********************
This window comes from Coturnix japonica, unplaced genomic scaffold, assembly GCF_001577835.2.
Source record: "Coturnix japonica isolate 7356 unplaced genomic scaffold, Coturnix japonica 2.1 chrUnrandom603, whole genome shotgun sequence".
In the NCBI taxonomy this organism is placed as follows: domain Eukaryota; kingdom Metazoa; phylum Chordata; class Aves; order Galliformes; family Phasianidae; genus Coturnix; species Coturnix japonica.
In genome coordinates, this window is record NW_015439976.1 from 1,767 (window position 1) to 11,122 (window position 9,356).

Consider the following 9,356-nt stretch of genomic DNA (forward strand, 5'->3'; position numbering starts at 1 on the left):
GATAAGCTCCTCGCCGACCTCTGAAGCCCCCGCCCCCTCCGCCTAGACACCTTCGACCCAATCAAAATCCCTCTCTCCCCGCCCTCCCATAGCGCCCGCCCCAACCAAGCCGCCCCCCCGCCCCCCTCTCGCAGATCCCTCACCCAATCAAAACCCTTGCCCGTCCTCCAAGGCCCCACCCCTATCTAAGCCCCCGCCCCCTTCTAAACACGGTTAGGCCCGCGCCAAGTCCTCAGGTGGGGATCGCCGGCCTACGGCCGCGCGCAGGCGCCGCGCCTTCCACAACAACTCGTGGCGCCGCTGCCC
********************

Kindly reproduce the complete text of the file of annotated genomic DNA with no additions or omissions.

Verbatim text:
This window comes from Coturnix japonica, unplaced genomic scaffold, assembly GCF_001577835.2.
Source record: "Coturnix japonica isolate 7356 unplaced genomic scaffold, Coturnix japonica 2.1 chrUnrandom603, whole genome shotgun sequence".
In the NCBI taxonomy this organism is placed as follows: domain Eukaryota; kingdom Metazoa; phylum Chordata; class Aves; order Galliformes; family Phasianidae; genus Coturnix; species Coturnix japonica.
In genome coordinates, this window is record NW_015439976.1 from 1,767 (window position 1) to 11,122 (window position 9,356).

Consider the following 9,356-nt stretch of genomic DNA (forward strand, 5'->3'; position numbering starts at 1 on the left):
GATAAGCTCCTCGCCGACCTCTGAAGCCCCCGCCCCCTCCGCCTAGACACCTTCGACCCAATCAAAATCCCTCTCTCCCCGCCCTCCCATAGCGCCCGCCCCAACCAAGCCGCCCCCCCGCCCCCCTCTCGCAGATCCCTCACCCAATCAAAACCCTTGCCCGTCCTCCAAGGCCCCACCCCTATCTAAGCCCCCGCCCCCTTCTAAACACGGTTAGGCCCGCGCCAAGTCCTCAGGTGGGGATCGCCGGCCTACGGCCGCGCGCAGGCGCCGCGCCTTCCACAACAACTCGTGGCGCCGCTGCCC